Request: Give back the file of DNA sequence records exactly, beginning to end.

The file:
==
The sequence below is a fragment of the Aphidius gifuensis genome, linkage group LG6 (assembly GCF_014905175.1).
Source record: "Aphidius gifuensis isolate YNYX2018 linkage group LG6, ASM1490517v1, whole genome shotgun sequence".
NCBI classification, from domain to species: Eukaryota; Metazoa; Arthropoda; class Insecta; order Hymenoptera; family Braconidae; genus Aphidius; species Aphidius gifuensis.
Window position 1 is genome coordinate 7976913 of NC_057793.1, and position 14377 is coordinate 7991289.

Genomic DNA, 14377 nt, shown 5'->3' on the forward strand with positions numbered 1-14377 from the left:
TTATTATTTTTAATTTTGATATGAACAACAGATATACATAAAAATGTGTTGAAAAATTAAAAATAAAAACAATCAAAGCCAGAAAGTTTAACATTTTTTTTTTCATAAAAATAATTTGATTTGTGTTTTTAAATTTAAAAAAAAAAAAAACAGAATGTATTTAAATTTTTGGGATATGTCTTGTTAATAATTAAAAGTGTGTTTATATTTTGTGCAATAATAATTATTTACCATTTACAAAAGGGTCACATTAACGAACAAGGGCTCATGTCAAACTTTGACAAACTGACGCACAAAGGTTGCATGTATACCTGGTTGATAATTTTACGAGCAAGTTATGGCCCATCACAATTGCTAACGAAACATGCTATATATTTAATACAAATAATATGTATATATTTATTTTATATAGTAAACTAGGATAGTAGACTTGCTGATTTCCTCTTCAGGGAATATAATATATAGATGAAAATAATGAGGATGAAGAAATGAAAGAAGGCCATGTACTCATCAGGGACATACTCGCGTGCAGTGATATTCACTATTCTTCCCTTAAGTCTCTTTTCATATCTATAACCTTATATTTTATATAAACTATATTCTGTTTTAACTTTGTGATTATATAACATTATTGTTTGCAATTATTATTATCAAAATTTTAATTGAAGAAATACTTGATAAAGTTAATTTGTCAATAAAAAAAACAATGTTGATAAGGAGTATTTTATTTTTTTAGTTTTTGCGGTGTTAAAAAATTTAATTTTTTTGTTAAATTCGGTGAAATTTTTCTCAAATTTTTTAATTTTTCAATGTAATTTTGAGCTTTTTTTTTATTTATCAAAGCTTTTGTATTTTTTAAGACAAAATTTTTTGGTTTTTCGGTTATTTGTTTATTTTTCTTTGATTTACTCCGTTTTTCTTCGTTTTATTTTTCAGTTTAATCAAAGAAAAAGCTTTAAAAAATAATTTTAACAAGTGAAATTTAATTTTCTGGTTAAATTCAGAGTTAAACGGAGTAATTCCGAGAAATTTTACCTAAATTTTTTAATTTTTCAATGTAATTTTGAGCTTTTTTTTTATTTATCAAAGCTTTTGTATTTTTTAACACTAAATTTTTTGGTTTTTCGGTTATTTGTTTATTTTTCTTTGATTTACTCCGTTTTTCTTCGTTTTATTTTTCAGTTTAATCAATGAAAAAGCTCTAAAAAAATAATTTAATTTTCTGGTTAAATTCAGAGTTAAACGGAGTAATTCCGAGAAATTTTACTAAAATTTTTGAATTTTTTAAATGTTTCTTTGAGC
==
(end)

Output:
The sequence below is a fragment of the Aphidius gifuensis genome, linkage group LG6 (assembly GCF_014905175.1).
Source record: "Aphidius gifuensis isolate YNYX2018 linkage group LG6, ASM1490517v1, whole genome shotgun sequence".
NCBI classification, from domain to species: Eukaryota; Metazoa; Arthropoda; class Insecta; order Hymenoptera; family Braconidae; genus Aphidius; species Aphidius gifuensis.
Window position 1 is genome coordinate 7976913 of NC_057793.1, and position 14377 is coordinate 7991289.

Genomic DNA, 14377 nt, shown 5'->3' on the forward strand with positions numbered 1-14377 from the left:
TTATTATTTTTAATTTTGATATGAACAACAGATATACATAAAAATGTGTTGAAAAATTAAAAATAAAAACAATCAAAGCCAGAAAGTTTAACATTTTTTTTTTCATAAAAATAATTTGATTTGTGTTTTTAAATTTAAAAAAAAAAAAAACAGAATGTATTTAAATTTTTGGGATATGTCTTGTTAATAATTAAAAGTGTGTTTATATTTTGTGCAATAATAATTATTTACCATTTACAAAAGGGTCACATTAACGAACAAGGGCTCATGTCAAACTTTGACAAACTGACGCACAAAGGTTGCATGTATACCTGGTTGATAATTTTACGAGCAAGTTATGGCCCATCACAATTGCTAACGAAACATGCTATATATTTAATACAAATAATATGTATATATTTATTTTATATAGTAAACTAGGATAGTAGACTTGCTGATTTCCTCTTCAGGGAATATAATATATAGATGAAAATAATGAGGATGAAGAAATGAAAGAAGGCCATGTACTCATCAGGGACATACTCGCGTGCAGTGATATTCACTATTCTTCCCTTAAGTCTCTTTTCATATCTATAACCTTATATTTTATATAAACTATATTCTGTTTTAACTTTGTGATTATATAACATTATTGTTTGCAATTATTATTATCAAAATTTTAATTGAAGAAATACTTGATAAAGTTAATTTGTCAATAAAAAAAACAATGTTGATAAGGAGTATTTTATTTTTTTAGTTTTTGCGGTGTTAAAAAATTTAATTTTTTTGTTAAATTCGGTGAAATTTTTCTCAAATTTTTTAATTTTTCAATGTAATTTTGAGCTTTTTTTTTATTTATCAAAGCTTTTGTATTTTTTAAGACAAAATTTTTTGGTTTTTCGGTTATTTGTTTATTTTTCTTTGATTTACTCCGTTTTTCTTCGTTTTATTTTTCAGTTTAATCAAAGAAAAAGCTTTAAAAAATAATTTTAACAAGTGAAATTTAATTTTCTGGTTAAATTCAGAGTTAAACGGAGTAATTCCGAGAAATTTTACCTAAATTTTTTAATTTTTCAATGTAATTTTGAGCTTTTTTTTTATTTATCAAAGCTTTTGTATTTTTTAACACTAAATTTTTTGGTTTTTCGGTTATTTGTTTATTTTTCTTTGATTTACTCCGTTTTTCTTCGTTTTATTTTTCAGTTTAATCAATGAAAAAGCTCTAAAAAAATAATTTAATTTTCTGGTTAAATTCAGAGTTAAACGGAGTAATTCCGAGAAATTTTACTAAAATTTTTGAATTTTTTAAATGTTTCTTTGAGC